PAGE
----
Endophthalmitis is defined as a serious intraocular inflammatory disorder affecting the vitreous cavity, which can result from exogenous or endogenous spread of infecting organisms into the eye. It can be a devastating condition leading to permanent visual loss even with prompt and appropriate therapy. In most cases, the presentation of endophthalmitis consists of reduced or blurred vision, red eye, pain, lid swelling, hypoyon, and progressive vitritis. Progression of the disease may lead to panophthalmitis, corneal infiltration, and perforation, affection of orbital structures, and eventually phthisis bulbi. Isolated retinal periphlebitis/vasculitis and retinal hemorrhages are mentioned as an indicator of early endophthalmitis. Detailed information on such cases has not been reviewed in the past.
We report a case of acute post-traumatic endophthalmitis where methicillin-resistant Staphylococcus epidermidis was isolated. The case was diagnosed in the early stages as endophthalmitis, based on the presence of isolated retinal vasculitis and white-centered hemorrhages. We did a Medline search for any similar cases reported in literature.
A 26-year-old male presented with painless decrease of vision in the right eye following trauma with an iron particle 4 days prior to presentation. On examination, the visual acuity in the right eye was 20/60, intraocular pressure (IOP) was 12mmHg and there was localized conjunctival congestion superonasally [Fig. 1]. Anterior segment was unremarkable, while on fundus evaluation there was clear media with normal disc, few internal limiting membrane striae in the macular area, areas of retinal vasculitis associated with isolated “white-centered” retinal hemorrhages, and perivascular white-colored retinal exudates localized inferiorly [Fig. 1]. The protruding vitreous knuckle present beneath the insertion of the medial rectus muscle at its superior margin was cut with vitrector and the 2-mm-long scleral tear was sutured with 7-0-vicryl. After taking an undiluted vitreous biopsy with a 23-gauge vitrectomy cutter, intravitreal antibiotics, vancomycin 1 mg and ceftazidime 2.25 mg in 0.1 ml each was given. Based on the microbiological culture, biochemical tests and mini API ID 32 Staph strip, S. epidermidis was isolated. Antibiotic susceptibility testing of the isolate was done by the Kirby-Bauer disk diffusion method as per Clinical and Laboratory Standards Institute guidelines (CLSI, 2009). The organism was found to be resistant to ciprofloxacin, ofloxacin, cefuroxime, oxacillin and cefoxitin (methicillin), and sensitive to amikacin, cefazoline, gentamicin, vancomicin, gatifloxacin, moxifloxacin and chloramphenicol. Postoperative treatment with tablet gatifloxacin (400 mg stat followed by 200 mg twice daily for 7 days), eye drop gatifloxacin 0.3% (12 times per day) and eye drop prednisolone acetate 1% (2 hourly initially, followed by tapering doses) resolved the infection. Final uncorrected visual acuity was 20/20 at 6 weeks postoperatively with resolution of all retinal signs [Fig. 2].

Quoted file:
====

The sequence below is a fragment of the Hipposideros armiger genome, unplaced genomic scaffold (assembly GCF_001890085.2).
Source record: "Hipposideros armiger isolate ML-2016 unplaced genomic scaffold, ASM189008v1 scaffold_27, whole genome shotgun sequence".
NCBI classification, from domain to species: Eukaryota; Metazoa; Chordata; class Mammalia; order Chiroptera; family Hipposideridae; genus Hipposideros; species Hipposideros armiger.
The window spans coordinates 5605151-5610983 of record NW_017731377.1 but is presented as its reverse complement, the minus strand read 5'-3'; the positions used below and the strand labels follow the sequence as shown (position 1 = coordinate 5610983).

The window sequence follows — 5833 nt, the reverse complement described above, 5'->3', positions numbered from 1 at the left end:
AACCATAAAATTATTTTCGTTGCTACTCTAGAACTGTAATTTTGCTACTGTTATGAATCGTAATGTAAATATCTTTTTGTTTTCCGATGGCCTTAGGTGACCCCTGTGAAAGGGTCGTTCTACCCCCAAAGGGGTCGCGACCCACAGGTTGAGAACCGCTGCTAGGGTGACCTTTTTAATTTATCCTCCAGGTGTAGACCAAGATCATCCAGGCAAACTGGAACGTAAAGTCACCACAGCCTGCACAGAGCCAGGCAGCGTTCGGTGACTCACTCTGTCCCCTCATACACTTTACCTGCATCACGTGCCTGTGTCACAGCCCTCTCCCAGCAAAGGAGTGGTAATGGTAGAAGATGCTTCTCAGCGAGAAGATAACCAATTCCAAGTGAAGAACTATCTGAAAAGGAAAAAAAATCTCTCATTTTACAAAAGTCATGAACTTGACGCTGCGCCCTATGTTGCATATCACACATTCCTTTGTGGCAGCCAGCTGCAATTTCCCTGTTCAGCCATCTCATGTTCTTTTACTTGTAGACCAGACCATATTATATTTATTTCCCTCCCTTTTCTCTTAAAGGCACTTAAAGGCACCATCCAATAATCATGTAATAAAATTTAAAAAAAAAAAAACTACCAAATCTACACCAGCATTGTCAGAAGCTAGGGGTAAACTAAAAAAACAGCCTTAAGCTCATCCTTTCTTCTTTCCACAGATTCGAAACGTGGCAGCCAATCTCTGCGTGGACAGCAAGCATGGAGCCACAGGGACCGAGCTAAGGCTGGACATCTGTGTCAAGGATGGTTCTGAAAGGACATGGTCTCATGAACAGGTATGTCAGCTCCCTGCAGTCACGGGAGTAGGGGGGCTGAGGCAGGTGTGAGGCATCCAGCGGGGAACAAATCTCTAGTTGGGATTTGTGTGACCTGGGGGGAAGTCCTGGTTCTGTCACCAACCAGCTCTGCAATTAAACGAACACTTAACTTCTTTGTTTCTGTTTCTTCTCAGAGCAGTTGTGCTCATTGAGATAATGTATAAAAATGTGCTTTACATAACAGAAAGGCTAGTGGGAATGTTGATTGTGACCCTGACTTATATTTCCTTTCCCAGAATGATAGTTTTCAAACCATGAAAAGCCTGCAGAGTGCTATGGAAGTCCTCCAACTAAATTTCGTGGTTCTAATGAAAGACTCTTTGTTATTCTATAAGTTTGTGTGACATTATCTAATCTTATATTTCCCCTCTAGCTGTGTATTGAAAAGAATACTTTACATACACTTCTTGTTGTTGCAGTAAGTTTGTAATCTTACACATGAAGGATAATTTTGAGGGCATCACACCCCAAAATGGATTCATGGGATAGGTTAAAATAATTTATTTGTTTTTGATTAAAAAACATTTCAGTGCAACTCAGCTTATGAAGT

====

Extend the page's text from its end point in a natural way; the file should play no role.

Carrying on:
Various authors[35–7] have documented the appearance of hemorrhages and vasculitis as an early feature of bacterial endophthalmitis. A case of fungal endophthalmitis with vasculitis was reported earlier. Experimental inoculation of bacteria into the vitreous cavity revealed retinal periphlebitis to be the first clinical feature observed. The pathogenesis of hemorrhages and periphlebitis is attributed to the breakdown of blood–retinal barrier, and thus perivascular exudation of plasma proteins and white blood cells.
Retinal vasculitis as an isolated sign of endophthalmitis has been rarely reported in literature. This could be because of the lack of awareness, rarity of this sign, more fulminant cases or delayed diagnosis or delayed presentation leading to a poor view of fundus. A Medline search revealed only eight similar cases reported so far [Table 1]. Of these, only one case was post-traumatic. These findings may mimic the picture of retinal vein occlusion, Eales’ disease, Behcet's, sarcoidosis, pars planitis, infectious retinochoroiditis and non-specific uveitis, but a history of recent open globe trauma or surgery or systemic infection should indicate the possibility of an infectious etiology. In post-surgical eyes with increased anterior chamber reaction, dilated inferior retinal examination should be done to look for such white-centered retinal hemorrhages and vasculitis to rule out early endophthalmitis. A delay in the diagnosis and treatment of endophthalmitis is associated with poor visual recovery. All cases reviewed, including ours, had good visual outcomes with treatment.
Awareness about retinal vasculitis being an early presenting feature could lead to early diagnosis of endophthalmitis and good visual outcome.
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